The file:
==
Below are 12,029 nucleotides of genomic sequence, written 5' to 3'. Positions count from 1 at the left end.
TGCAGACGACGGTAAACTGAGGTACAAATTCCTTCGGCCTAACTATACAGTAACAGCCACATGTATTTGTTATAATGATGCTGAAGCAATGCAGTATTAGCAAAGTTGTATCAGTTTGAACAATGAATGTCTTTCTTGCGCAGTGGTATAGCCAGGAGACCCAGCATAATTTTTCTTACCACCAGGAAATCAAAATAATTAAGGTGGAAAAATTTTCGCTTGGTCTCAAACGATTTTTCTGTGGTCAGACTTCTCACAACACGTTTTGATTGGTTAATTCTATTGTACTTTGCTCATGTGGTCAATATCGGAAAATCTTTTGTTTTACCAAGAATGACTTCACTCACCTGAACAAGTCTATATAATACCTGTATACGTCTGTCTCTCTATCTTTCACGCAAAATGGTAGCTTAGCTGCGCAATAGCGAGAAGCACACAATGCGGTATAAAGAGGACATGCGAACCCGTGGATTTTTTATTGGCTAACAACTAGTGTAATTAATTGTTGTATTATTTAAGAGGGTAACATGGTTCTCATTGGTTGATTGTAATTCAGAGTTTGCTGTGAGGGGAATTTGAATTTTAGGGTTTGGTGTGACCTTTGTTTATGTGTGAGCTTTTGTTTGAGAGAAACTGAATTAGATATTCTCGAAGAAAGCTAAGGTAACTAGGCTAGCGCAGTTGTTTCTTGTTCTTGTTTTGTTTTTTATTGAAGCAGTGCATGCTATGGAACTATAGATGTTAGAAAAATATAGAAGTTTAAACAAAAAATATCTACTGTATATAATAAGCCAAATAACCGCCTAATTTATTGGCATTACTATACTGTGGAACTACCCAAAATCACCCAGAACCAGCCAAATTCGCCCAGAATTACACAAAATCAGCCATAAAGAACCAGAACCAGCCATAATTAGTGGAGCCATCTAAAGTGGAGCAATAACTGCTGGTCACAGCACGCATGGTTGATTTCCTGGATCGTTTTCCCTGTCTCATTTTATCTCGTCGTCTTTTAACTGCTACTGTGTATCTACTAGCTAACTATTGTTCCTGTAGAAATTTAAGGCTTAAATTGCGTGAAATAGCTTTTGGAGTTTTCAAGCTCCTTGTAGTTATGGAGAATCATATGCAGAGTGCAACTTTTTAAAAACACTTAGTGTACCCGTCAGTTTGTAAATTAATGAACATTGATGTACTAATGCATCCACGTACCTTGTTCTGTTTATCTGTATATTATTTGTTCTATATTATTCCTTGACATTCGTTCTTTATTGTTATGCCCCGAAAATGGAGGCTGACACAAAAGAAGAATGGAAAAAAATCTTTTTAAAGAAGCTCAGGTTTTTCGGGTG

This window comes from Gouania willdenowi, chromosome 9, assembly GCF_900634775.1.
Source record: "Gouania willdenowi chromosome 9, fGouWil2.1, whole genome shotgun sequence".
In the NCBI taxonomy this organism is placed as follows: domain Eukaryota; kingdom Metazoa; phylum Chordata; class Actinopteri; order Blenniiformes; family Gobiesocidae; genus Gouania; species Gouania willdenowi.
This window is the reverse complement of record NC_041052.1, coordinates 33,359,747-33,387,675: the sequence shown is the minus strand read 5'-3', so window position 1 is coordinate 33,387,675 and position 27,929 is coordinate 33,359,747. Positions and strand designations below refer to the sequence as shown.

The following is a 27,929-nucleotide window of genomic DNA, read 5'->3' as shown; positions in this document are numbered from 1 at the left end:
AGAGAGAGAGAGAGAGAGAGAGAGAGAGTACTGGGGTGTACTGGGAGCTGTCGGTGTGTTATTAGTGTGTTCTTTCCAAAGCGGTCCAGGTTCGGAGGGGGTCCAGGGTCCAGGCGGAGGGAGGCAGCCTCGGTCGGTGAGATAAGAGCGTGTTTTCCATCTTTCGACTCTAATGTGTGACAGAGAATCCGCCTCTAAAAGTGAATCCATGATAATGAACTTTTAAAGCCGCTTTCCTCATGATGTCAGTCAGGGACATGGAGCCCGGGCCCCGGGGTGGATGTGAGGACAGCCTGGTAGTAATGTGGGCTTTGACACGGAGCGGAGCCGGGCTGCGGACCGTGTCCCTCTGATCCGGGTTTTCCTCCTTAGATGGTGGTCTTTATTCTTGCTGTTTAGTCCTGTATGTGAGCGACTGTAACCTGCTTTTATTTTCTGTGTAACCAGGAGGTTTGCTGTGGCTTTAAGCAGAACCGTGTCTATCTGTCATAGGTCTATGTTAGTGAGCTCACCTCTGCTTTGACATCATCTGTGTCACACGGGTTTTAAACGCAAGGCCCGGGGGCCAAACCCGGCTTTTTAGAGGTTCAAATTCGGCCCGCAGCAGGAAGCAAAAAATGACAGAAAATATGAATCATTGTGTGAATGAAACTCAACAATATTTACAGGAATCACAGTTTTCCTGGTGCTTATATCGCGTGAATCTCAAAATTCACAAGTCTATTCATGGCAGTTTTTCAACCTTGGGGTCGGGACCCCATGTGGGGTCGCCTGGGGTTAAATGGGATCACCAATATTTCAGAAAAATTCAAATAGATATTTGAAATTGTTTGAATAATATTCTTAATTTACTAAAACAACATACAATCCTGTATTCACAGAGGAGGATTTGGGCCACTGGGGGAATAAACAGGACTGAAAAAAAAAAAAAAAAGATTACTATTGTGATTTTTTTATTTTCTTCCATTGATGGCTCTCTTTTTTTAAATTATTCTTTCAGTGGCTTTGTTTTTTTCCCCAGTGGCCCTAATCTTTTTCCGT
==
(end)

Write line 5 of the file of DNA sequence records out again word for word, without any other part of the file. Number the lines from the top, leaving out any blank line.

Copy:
In the NCBI taxonomy this organism is placed as follows: domain Eukaryota; kingdom Metazoa; phylum Chordata; class Actinopteri; order Blenniiformes; family Gobiesocidae; genus Gouania; species Gouania willdenowi.